When a stocky Mohammad Nissar ran in to bowl the first ball in front of 25,000 people at Lord’s in 1932, India weren’t expected to give England much of a contest. Before the Test began, no non-white team had even played Test cricket.
The English opening pair of Percy Holmes and Herbert Sutcliffe had put on a world-record 555 runs for the first wicket just nine days earlier. On that day, both were bowled by Nissar.
Sutcliffe was dismissed by an inswinging yorker, and Holmes with a delivery that caused the off-stump to perform a spectacular cartwheel. When Frank Woolley was run out soon after, mighty England were tottering at 19/3.
Within the first 20 minutes of the match, Nissar, and his new ball partner Amar Singh, had got the ball to rise from the pitch “like the crack of doom” and had made the cricketing world sit up.
England did recover from the shock of losing their top order in Nissar’s opening spell to post 259 on India’s first day in international cricket. At the end of Day 1, India were 30/0, with Nissar’s 5/93 the best performance of the day.
For two whole days – the next day was a rest day – Indian cricket dared to dream. Outside Lord’s, children were imitating Nissar’s run-up and action, said historian Ramachandra Guha.
‘Can lay claim to be part of an all-time India team’
“It is ironical that India – a land known for great spin pairs and batting pairs like Bedi-Prasanna and Sachin-Dravid – had a pace duo as its first world-conquering partnership,” Guha said.
“Vijay Merchant and Nissar would be the only two players from the pre-War years who can lay claim to be part of an all-time India team,” he said.
However, a chain of events started by World War II and Partition resulted in India’s first pace bowler fading from memory. This, in spite of Nissar taking the country’s first Test wicket, and its first 5-wicket haul.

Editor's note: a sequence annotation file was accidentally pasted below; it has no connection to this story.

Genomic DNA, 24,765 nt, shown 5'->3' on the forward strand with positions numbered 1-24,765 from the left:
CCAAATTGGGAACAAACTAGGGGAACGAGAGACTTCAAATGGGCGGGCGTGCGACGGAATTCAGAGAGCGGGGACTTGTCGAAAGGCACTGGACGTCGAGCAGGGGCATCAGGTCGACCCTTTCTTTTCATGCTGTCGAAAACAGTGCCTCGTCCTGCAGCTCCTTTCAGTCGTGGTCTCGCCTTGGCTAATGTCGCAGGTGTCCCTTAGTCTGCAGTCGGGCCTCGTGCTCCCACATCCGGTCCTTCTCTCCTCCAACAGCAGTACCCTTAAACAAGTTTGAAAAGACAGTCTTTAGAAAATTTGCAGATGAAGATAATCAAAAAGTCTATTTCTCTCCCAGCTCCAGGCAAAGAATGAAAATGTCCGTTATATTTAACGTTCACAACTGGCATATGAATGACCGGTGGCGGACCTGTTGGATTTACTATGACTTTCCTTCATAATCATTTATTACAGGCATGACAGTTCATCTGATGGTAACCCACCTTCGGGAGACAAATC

“It is unfortunate that there are no stadiums or pavilions named after Mohammad Nissar. The Indian side thinks they will not honour him because he is a Pakistani. The Pakistani side thinks that he played for India and so they do not need to honour him,” said his son Waqar Nissar from Lahore.
In that first Test, India’s dream stayed alive till the afternoon of the third day. CK Nayudu and Wazir Ali were batting at one stage with the score 110/2, but England pulled things back to bowl India out for 189. They won the Test the next day by 158 runs.
“It was my father and the 1932 team that took subcontinental cricket to the world. Within two years of that match, England were in India to play three Tests. This was unusual. They would have seen that the Indian team was special, that they could give competition,” Waqar said.
An unsuitable ending
When India got their second chance to play a Test, this time at home against England in 1933-34, Nissar opened the bowling and took another 5 wickets in an innings.
England almost went undefeated on that tour, with one blemish: a 14-run defeat to the Maharaja of Vizianagram’s XI in Benaras. Nissar was the star of that match as well with figures of 9 for 117.
In 1936, India toured England for the last time before the Second World War stopped Test cricket for 10 years. Nissar took a 5-wicket haul in the third Test of the series, but was called back to the country before the end of the tour by his employers, Indian Railways.
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“He was under tremendous pressure to return during the Test. They had told him if he did not return, the job would go to someone else,” said Waqar.
“Since that ’36 tour, he played cricket only at the convenience of his job,” he said.
Suvam Pal, a Beijing-based journalist who is working on Nissar’s biography, said the bowler’s job with the Indian Railways would have been very important to him given cricket wasn’t a profession yet.
“He would also often drop out of Ranji matches and Pentangular matches after this because of office commitments,” said Pal.
At 26, that was Nissar’s last match in international cricket. He finished with the unique distinction of having picked up a five-wicket haul in both his first and last Test.
An All-Indian bowler
Representing India in the 1930s was complicated business. Newspaper reports of the time referred to the side that travelled to England in 1932 as The All-Indian side. The Civil Disobedience movement was at its peak, Mahatma Gandhi and Jawaharlal Nehru were behind bars, and cricketers like Vijay Merchant had boycotted the tour.
“Merchant came from a nationalist family. They supported the Freedom Movement. Cricketers from princely states, like CK Nayudu, were not part of that boycott,” said Guha.